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A 3-way catheter is a style of catheter that ends in three separate prongs instead of a single or double tube. It is used to treat bladder infections and other conditions that require a medical professional to introduce something into the bladder as well as drain it. Since these catheters are a style of Foley catheter, which won't slip out, they are sometimes known as 3-way Foley catheters.
This type of catheter ends in three separate tubes — the middle tube has a much larger opening, while the ones on either side narrow down and can be capped off. The design was specially created for those who need to have their bladders flushed out due to blood clots or infections. In order to stand up to the stresses of the liquid that will be moving through it, the catheter is reinforced inside with a nylon coil. A Foley catheter is different from others in that it has a small balloon attached to the end that is inserted into the bladder. Once it is inserted, the balloon can be inflated so that the device remains securely placed.
When performing continuous bladder irrigation (CBI), the 3-way catheter is threaded up the patient's urethra and into the bladder. After the balloon is inflated, an irrigation bag full of saline is attached to one of the narrower tubes and hung on an intravenous, or IV, pole. This allows gravity to push the saline though the catheter. The saline flows through the catheter, into the bladder, and out again through the other two tubes. The wider center tube allows for blood clots and other matter to pass through the catheter without plugging up the overall flow.
A 3-way catheter can also be used to give a patient a full bladder without having to wait for him to drink water. Using the same method, saline is introduced into the bladder using one prong while the other two remain capped. A full bladder shows up more clearly on a computerized axial tomography (CAT) scan, and therefore is useful when a medical professional is trying to make a diagnosis.
Like all catheters, 3-way devices can be used on both men and women. Though it has been proven in many cases to be a useful tool for those with bladder problems, catheters also carry the risk of infection. When they are left inside the bladder and urethra for days or weeks, they can irritate the tissue, become infected, or develop a "biofilm" that prevents it from adequately draining. For this reason, a 3-way catheter should be replaced often with a new, sterile catheter for long-term drainage.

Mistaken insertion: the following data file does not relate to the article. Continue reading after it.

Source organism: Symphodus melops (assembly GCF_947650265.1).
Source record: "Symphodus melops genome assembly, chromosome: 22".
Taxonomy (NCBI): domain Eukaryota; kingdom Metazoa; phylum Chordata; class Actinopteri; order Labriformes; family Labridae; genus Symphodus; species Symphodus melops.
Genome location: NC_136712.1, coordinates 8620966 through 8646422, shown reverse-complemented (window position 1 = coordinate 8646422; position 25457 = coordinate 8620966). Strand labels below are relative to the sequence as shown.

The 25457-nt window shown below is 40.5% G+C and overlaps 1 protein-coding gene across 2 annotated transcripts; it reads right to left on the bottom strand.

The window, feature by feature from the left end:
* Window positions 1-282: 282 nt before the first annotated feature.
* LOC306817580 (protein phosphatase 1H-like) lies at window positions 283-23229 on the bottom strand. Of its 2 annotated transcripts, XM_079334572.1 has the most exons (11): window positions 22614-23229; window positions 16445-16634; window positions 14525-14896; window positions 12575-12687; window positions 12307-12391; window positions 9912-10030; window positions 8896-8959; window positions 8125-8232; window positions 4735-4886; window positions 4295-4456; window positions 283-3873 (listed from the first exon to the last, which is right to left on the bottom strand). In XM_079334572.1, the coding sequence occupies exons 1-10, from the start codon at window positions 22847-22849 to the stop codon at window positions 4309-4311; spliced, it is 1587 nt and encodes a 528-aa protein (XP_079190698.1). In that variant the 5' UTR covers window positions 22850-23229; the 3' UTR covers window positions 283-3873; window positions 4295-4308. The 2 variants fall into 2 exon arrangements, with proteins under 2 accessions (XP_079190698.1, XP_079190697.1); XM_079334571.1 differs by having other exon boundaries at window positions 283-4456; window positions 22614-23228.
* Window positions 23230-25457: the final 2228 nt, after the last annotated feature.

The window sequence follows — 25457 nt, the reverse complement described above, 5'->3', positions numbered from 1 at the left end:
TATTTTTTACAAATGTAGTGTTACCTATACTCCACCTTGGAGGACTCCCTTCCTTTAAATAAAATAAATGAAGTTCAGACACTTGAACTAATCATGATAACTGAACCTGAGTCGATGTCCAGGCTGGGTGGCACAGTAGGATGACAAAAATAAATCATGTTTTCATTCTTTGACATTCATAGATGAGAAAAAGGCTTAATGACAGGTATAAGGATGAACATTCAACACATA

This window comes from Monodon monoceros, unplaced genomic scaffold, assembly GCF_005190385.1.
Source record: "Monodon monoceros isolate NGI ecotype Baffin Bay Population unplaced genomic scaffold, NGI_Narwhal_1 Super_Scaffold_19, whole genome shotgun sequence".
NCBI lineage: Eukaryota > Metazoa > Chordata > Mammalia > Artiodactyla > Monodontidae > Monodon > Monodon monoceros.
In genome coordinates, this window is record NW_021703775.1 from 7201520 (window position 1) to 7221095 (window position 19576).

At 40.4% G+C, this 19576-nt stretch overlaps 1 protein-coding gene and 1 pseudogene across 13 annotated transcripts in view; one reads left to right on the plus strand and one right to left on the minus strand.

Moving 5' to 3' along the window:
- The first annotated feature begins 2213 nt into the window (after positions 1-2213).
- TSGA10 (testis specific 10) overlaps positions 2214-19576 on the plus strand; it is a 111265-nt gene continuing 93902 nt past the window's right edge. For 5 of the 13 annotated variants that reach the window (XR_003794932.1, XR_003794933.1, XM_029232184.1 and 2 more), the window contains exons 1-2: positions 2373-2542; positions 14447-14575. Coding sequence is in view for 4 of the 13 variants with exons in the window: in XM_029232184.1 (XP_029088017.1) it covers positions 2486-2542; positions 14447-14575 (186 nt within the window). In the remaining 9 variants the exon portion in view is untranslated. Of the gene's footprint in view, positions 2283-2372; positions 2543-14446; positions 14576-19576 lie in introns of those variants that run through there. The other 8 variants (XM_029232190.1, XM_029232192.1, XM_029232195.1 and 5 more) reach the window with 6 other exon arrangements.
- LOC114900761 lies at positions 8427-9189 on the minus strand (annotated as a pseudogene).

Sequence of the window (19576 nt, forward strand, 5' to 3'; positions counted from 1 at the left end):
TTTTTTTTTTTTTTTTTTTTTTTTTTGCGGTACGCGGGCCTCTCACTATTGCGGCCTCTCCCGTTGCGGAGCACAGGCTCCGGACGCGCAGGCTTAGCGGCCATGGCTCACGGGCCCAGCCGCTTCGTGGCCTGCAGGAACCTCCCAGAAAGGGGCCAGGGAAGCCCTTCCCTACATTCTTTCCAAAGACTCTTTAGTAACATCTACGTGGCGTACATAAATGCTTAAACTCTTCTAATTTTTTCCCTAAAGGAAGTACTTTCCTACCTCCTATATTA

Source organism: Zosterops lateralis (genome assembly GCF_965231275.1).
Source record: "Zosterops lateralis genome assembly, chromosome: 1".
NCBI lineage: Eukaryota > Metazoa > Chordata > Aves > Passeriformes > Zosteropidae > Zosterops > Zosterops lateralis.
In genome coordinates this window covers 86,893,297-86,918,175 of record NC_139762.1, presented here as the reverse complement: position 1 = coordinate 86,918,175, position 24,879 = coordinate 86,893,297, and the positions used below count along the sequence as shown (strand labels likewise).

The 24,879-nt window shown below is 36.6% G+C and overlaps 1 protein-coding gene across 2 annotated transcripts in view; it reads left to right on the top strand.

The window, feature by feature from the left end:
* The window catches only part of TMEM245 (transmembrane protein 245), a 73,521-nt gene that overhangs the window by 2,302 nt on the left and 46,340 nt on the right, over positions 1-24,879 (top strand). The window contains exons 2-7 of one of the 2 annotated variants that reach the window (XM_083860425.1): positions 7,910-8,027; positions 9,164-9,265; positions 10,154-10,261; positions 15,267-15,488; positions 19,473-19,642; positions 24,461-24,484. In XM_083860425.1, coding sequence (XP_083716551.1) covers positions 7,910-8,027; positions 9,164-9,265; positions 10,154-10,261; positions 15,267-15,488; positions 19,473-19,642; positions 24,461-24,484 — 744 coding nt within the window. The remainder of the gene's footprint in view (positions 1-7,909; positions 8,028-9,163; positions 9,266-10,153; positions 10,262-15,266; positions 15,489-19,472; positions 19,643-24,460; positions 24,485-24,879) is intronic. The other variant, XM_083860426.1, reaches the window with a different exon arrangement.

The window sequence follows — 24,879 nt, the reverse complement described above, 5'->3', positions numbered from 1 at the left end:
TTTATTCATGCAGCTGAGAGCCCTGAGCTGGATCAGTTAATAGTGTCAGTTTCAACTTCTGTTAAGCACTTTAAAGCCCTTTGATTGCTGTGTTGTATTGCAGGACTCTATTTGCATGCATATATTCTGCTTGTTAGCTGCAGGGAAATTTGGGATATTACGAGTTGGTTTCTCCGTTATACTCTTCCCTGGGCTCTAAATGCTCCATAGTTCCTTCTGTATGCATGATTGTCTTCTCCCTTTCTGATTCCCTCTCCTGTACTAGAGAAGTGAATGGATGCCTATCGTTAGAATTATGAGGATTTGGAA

@browncoat - Well, they might be uncomfortable, just generally they are used to irrigate the bladder when the patient has a serious infection or something else wrong. And frankly, if you've ever had a serious bladder infection or a problem with your prostate you would be glad to have a catheter inserted in order to get rid of it.
It can honestly feel like you're passing broken glass, when you can get anything out at all. For a lot of people being able to pass water through the catheter is the first release they've had a long time.
It can be painful, but usually only when they are inserting it. Once it's in there it's not such a big deal. And a lot of people have to live with them, unfortunately, so they make the best of it.
I have an absolute horror of having to have a catheter put in. My grandmother needed one put in while she was in hospital and I know she thought it was the worst of all the treatments they did to her. It was embarrassing and painful and just plain uncomfortable.
What's more, it made her feel trapped. Once you've got something like that in you, you can never just get up and walk out, particularly since they inflate that little balloon in order to keep it from moving or dropping out.
I think I would almost rather just stay sick than get a catheter tube inserted.
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